January Book Review

mine + ours: books #16

 

MINE:

Small Fry Book Reviews | January 2020

NOTHING TO SEE HERE – Kevin Wilson

This book is SO funny. Laugh out loud, dry humor, catches you off guard but also makes you think. I don’t even want to blow the plot I feel like the less you know the better. One quote I loved was “They didn’t want the world to burn, they just didn’t to be alone in it.” Poignant for any parent who hasn’t known how to level with a child. But also on a more grand scale, so much general humanity to learn from. I LOVED it! 4 STARS– Language, but otherwise super clean.

BENEATH A SCARLET SKY – Mark Sullivan

This is a WW2 book written from the true story premise of real Milanese partisans. Lots of new angles of the WW2 story that I haven’t read about which is hard at this point considering how much WW2 literature is out there. Spies posing as Nazi drivers, guides that smuggle Jews out to Switzerland. All super cool, but could’ve used a hefty editing job. It’s just too long! And I know I am super ornery and pregnant but the love story parts were a little eye-roll worthy. Sullivan used musical metaphors to describe and it was just too much for me right now. Ha! Otherwise really interesting! 3 STARS!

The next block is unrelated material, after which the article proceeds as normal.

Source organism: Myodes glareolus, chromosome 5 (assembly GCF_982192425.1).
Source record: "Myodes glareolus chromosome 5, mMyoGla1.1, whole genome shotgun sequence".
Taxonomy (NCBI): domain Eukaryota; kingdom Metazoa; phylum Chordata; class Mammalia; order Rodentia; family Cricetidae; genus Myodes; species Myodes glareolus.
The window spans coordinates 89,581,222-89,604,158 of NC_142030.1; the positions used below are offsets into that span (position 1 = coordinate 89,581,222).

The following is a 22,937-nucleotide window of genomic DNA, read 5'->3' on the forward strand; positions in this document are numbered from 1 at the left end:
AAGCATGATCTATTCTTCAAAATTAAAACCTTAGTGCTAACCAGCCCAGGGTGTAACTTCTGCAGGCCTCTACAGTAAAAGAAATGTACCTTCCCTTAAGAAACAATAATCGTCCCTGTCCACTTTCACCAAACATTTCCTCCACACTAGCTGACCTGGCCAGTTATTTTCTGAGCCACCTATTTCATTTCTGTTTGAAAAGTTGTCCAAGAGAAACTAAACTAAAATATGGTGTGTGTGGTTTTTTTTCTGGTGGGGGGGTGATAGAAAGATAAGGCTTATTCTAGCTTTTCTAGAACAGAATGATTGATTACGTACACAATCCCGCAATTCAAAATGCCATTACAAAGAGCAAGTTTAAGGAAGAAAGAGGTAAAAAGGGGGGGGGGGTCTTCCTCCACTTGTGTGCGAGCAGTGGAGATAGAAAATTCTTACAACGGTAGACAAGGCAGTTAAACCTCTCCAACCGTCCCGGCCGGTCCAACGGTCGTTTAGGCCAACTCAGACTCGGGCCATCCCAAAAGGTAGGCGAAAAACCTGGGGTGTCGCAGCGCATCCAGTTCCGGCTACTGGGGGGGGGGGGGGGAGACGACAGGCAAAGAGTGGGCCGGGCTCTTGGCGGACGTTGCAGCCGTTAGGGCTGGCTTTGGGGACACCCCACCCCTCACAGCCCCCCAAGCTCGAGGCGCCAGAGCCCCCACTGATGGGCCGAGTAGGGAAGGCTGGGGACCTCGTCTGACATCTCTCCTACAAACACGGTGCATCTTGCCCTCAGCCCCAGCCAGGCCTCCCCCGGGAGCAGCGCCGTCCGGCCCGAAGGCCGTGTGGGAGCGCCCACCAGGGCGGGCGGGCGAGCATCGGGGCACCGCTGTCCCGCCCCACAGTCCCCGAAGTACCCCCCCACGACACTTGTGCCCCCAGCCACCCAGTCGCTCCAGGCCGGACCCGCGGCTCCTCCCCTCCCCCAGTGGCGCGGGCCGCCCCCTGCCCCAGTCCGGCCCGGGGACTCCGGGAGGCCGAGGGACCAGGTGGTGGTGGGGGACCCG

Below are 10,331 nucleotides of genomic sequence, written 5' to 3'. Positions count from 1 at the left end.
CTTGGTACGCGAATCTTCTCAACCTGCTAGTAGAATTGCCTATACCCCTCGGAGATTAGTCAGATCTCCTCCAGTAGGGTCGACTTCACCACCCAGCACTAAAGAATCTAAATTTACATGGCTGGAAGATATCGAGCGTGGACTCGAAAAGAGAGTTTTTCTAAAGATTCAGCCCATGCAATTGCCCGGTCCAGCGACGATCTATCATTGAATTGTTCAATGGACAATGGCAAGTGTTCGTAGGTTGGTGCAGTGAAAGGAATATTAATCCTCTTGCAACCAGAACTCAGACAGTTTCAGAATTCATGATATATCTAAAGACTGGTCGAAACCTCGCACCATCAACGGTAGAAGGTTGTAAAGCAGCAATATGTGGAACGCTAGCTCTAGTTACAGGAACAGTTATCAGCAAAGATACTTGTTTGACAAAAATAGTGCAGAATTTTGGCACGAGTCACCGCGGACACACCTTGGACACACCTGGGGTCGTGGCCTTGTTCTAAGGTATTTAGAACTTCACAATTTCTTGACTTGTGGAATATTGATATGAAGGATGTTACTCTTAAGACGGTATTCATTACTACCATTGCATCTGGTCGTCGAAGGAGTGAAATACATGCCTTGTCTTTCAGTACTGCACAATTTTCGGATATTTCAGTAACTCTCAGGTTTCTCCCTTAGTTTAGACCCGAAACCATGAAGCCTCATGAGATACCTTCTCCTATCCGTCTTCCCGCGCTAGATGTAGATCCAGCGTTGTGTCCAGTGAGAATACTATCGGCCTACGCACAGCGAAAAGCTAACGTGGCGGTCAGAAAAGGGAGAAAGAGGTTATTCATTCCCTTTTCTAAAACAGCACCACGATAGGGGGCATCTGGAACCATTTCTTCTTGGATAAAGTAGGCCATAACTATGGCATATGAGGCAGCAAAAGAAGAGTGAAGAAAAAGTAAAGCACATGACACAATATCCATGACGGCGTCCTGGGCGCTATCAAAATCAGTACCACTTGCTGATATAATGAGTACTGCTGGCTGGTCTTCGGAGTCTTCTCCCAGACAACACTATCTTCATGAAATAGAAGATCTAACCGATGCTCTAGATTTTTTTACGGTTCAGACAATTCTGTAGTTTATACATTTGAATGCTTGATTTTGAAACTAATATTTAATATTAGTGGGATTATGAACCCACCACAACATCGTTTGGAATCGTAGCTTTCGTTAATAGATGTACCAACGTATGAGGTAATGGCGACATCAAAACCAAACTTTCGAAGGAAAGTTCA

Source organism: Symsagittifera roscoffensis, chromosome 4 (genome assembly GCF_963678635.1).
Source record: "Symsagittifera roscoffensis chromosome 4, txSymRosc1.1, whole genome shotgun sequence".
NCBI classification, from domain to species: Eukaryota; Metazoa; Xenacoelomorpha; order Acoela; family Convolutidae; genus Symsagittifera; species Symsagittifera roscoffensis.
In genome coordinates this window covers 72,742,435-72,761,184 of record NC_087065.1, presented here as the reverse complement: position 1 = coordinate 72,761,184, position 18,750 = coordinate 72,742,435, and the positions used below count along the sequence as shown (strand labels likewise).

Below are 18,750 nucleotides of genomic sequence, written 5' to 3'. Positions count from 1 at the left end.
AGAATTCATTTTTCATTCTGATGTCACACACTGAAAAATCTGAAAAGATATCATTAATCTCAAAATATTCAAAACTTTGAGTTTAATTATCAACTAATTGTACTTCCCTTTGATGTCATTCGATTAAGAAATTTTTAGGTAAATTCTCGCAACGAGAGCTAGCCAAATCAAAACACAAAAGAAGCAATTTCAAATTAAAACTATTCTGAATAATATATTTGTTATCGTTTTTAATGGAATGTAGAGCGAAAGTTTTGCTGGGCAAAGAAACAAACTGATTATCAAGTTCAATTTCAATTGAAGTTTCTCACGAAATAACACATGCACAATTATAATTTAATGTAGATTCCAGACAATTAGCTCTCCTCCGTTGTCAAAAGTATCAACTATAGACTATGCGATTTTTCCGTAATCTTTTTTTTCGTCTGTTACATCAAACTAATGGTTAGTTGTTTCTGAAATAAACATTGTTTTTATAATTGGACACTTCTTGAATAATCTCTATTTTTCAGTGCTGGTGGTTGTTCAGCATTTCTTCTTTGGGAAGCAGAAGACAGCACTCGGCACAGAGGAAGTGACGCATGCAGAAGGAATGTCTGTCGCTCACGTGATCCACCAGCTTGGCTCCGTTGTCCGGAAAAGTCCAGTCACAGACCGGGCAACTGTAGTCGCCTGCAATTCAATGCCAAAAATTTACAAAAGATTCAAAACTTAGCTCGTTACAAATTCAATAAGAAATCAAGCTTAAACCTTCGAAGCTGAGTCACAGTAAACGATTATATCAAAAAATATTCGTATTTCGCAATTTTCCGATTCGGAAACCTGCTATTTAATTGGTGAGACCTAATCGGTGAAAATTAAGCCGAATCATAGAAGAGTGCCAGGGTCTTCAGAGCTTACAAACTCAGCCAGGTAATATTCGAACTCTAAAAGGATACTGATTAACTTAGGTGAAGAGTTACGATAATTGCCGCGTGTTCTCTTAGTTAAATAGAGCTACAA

OURS:

Small Fry Book Reviews | January 2020

I SURVIVED Series:

Hayes has been reading this series since Christmas with me and on his own and he is plowing through them! I love that it’s teaching him about history in an exciting way, it’s opening up for lots of good conversations that I don’t normally get from him by asking about school. It’s not super graphic but doesn’t sugar coat some things either, so if your young reader is sensitive might be something to be aware of.

2 thoughts on “mine + ours: books #16”

  1. We had SUCH a field day with “Beneath a Scarlet Sky” at my book group. It was for sure entertaining, but felt almost like a self-published novel with all the terrible editing (or lack thereof). I came away pretty convinced that there was a pretty generous sprinkling of self-aggrandizing fiction in there. The author’s description of “pendulous breasts” got quite a few laughs too. Not for those who value excellent writing or historical accuracy, but still interesting! Ha!

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